Renfroe Students Taking Action, Selling Tickets to Outdoor Aqua Vita Benefit Concert

Cheryl sends in this announcement…

Earlier this month, Renfroe sixth grade students participated in Aqua Vita, an interdisciplinary unit designed to teach students about the global water crisis.  Students participated in an empathy walk to the Oakhurst Community Garden, a viewing of the documentaries Water for Life and Carbon for Water, and a design challenge on the back field where they had to construct a water transport system.

As an action step this year, the students are co-sponsoring—with the Decatur Education Foundation—an outdoor benefit concert to purchase LifeStraws® for children in developing countries. LifeStraws® are small, individual water filters that allow a person to drink clean water for a year. Each concert ticket purchased will pay for the purchase of a LifeStraw®, and all money raised will be donated in honor of our beloved teacher and friend, Stacey Daniel.

Sixth grade students will be selling tickets in the community, but tickets are also available at Renfroe Middle School’s front office or at the gate on the day of the event. Concert details are as follows:

Event: Aqua Vita Benefit Concert
Hosting: Renfroe Sixth Grade and Decatur Education Foundation
Date: Thursday, November 15
Time: 5:30 to 8:00 PM
Location: Renfroe Back Field
Ticket Price: $6.50
Headlining: Starboarders
Opening Act: Apples in Stereo’s Robert Schneider (acoustic set)
What: All CSD students and community members welcome—bring a blanket and have a picnic! Music is appropriate for all ages, and all proceeds will go to purchase LifeStraws® through the Rotary International.
Questions: Contact RMS IB Coordinator, Cheryl Nahmias, at [email protected]

Empathy Walk photo courtesy of CSD

Renfroe 6th Graders’ Hands On Experience with the Global Water Crisis

A great story and wonderful photos courtesy of Cheryl Nahmias, CSD’s International Baccalaureate Coordinator…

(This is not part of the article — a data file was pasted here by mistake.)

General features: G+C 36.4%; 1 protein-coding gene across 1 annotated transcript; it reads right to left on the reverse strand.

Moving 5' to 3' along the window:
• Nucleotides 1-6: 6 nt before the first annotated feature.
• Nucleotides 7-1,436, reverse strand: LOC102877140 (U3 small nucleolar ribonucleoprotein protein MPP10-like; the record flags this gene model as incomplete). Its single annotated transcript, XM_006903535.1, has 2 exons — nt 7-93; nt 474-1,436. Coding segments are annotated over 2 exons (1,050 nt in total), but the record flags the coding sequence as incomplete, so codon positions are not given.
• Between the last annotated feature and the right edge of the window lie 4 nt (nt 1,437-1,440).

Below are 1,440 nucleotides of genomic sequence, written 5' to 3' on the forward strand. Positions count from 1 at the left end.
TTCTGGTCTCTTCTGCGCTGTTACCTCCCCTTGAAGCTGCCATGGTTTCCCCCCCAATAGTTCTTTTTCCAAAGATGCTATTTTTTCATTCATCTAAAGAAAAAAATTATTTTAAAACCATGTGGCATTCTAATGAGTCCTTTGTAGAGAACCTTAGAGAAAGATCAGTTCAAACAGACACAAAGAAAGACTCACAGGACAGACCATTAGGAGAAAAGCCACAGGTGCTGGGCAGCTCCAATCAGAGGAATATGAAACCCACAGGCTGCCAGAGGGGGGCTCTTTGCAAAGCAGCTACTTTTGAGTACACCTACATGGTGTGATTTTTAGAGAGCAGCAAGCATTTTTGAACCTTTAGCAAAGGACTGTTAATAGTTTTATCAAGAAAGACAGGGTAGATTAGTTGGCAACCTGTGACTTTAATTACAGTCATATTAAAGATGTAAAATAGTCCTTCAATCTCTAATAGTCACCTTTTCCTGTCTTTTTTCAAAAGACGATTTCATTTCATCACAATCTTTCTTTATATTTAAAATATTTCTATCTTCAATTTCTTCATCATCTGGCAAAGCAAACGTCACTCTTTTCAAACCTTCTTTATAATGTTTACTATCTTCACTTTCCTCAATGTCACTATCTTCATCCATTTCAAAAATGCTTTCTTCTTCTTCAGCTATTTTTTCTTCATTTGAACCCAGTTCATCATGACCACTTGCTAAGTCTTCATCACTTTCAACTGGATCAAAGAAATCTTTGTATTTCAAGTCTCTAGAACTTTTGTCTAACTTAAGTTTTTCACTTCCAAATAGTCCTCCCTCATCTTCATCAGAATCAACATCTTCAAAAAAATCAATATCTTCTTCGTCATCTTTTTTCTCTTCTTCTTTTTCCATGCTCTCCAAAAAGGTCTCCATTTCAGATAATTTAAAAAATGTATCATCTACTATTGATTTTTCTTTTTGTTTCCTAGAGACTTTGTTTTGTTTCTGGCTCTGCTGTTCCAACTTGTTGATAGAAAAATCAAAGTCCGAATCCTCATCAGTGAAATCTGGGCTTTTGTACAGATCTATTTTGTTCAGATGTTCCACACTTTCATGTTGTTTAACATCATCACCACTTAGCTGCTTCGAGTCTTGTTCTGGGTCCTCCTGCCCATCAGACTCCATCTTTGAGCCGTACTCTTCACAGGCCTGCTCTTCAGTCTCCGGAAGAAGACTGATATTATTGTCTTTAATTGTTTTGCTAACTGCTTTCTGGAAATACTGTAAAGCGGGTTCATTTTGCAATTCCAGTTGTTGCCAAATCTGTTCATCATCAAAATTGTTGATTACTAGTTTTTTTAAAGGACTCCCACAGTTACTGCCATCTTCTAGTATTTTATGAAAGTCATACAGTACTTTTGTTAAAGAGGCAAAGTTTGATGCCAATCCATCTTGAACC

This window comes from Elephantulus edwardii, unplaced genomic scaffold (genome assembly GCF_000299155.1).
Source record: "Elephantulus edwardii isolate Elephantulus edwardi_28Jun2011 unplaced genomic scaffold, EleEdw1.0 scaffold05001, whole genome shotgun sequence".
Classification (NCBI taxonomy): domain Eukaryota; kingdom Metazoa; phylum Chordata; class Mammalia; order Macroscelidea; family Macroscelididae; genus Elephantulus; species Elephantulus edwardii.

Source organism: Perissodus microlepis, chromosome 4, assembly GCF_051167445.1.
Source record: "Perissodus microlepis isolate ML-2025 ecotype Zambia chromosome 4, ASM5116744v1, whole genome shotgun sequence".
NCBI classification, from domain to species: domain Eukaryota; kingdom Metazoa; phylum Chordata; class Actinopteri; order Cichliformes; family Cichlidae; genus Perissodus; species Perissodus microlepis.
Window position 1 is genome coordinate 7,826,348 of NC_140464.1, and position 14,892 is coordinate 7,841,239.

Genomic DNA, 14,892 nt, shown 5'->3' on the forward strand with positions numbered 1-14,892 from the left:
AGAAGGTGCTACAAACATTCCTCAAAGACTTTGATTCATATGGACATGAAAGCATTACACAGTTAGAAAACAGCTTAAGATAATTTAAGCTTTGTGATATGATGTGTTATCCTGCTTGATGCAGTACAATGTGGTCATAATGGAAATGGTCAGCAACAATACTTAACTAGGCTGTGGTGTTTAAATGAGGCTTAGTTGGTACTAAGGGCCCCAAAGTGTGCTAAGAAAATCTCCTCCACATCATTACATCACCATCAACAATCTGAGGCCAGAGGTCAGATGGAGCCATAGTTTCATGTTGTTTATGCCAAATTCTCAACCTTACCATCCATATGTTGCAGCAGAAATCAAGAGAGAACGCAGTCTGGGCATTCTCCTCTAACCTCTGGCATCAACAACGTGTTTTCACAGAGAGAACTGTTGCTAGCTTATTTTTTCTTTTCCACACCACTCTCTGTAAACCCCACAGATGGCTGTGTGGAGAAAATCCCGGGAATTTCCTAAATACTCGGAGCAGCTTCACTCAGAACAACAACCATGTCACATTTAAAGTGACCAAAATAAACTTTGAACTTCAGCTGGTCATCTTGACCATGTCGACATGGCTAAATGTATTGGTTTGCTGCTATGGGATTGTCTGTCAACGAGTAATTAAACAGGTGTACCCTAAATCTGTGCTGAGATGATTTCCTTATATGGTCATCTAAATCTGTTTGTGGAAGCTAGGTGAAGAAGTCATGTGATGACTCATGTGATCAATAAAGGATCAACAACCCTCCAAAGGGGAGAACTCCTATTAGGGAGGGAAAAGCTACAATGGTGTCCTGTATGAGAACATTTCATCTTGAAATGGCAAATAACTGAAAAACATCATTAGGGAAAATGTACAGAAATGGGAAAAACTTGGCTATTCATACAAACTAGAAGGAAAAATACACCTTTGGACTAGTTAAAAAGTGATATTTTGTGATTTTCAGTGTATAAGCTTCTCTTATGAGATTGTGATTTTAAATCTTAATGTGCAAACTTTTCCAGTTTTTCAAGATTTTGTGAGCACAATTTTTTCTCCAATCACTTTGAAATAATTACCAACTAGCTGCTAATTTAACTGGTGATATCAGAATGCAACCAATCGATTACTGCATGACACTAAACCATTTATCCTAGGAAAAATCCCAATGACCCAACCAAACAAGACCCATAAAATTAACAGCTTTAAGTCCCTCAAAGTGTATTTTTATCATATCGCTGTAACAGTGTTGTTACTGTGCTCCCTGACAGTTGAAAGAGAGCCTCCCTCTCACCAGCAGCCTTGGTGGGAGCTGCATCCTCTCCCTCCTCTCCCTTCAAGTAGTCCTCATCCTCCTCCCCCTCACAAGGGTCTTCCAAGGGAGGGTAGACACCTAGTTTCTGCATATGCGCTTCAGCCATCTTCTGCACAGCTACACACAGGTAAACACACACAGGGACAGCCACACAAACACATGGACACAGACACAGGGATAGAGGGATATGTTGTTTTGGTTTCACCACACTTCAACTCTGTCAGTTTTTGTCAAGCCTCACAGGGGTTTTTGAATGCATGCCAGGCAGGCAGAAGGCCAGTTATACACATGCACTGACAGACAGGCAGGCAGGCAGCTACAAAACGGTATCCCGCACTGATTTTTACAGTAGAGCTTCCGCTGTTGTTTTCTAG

On September 8 and 9, Renfroe sixth graders participated in our fourth annual Aqua Vita (“water for life”) interdisciplinary unit in which they studied the global water crisis in countries like Ethiopia, Peru, United States, Australia, Germany and Haiti. The unit included an empathy walk to Oakhurst Community Garden where students carried gallons of water in solidarity with world citizens–especially women and children–who walk to gather their water daily. The culminating event for the two-day unit was a design and engineering challenge where country teams collaborated to build water transport systems that could move five gallons of water (enough to keep a citizen of their country minimally hydrated and clean for a day) over and expanse of twenty-five feet. Depending on their country’s wealth and geography, students had to contend with variable resources and terrain to meet the challenge. Their human ingenuity and collaboration skills were put to the test, and all teams rose to the challenge with enthusiasm and left with a heightened awareness and understanding of one of the greatest crises facing global citizens in the 21st Century.

Also, don’t miss this excellent – and cleverly written! – report from the scene by students Mai Allison and Cassidy Attick.  More photos after the jump!

The last part of Aqua Vita, the design segment, was a very challenging one, but also one with many benefits and fun parts to it.

In the beginning, each country was given a budget; and two shoppers from each country went to retrieve the necessary items from the store. I observed the shoppers from afar, and I’m glad I did. It was a hectic experience where the rules were first come, first served. “Shopping was stressful,” said Aireana, a shopper from gold team’s Ethiopia.

As soon as the shoppers got back, the teams started to build. Their goal was to build a structure that could transport five gallons of water twenty-five feet so a citizen of their country could live for one day. Mountains and other terrain was used to some countries’ advantage. Some countries had terrain that was flat, so they couldn’t build off of another surface. To better support the structures, most students covered their chairs in an endless amount of duct tape.

Haiti, with the least amount of money and very tall mountains had high enthusiasm about the success of their structures. Molly said, “Haiti may have the least amount of money, but our enthusiasm level is high.” It seemed that enthusiasm was one of the most helpful things a team had.

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